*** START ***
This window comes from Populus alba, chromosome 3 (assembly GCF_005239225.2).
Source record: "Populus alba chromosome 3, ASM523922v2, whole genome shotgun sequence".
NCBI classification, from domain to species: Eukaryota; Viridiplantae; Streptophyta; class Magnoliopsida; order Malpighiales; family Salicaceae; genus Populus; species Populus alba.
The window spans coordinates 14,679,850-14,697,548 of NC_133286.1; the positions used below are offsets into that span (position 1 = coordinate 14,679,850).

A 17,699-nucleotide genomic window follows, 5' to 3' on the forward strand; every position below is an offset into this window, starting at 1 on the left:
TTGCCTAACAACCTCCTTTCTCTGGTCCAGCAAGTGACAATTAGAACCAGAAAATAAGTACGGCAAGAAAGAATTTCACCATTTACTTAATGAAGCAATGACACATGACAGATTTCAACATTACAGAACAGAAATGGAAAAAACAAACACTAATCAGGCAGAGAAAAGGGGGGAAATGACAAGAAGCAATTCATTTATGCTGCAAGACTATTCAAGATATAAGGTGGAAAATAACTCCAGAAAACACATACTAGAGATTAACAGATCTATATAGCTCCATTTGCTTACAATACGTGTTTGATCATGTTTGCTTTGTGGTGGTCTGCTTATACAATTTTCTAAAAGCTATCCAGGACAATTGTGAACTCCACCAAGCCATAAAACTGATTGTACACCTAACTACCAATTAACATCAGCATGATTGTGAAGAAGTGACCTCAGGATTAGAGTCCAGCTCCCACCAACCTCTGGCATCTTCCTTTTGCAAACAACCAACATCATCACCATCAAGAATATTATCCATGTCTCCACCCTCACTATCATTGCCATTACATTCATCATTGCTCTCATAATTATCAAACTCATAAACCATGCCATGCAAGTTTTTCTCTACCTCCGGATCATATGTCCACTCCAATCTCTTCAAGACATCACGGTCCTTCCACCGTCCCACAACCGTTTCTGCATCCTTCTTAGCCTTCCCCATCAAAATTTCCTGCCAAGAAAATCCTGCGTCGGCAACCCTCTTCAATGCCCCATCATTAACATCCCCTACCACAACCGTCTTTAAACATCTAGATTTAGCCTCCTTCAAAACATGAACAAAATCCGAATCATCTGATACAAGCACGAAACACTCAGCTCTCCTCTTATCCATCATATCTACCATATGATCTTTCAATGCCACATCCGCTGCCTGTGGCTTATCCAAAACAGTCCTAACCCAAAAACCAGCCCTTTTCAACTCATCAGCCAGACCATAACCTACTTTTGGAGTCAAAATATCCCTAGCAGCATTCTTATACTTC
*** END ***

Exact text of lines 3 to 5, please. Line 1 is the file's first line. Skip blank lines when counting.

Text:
NCBI classification, from domain to species: Eukaryota; Viridiplantae; Streptophyta; class Magnoliopsida; order Malpighiales; family Salicaceae; genus Populus; species Populus alba.
The window spans coordinates 14,679,850-14,697,548 of NC_133286.1; the positions used below are offsets into that span (position 1 = coordinate 14,679,850).

A 17,699-nucleotide genomic window follows, 5' to 3' on the forward strand; every position below is an offset into this window, starting at 1 on the left: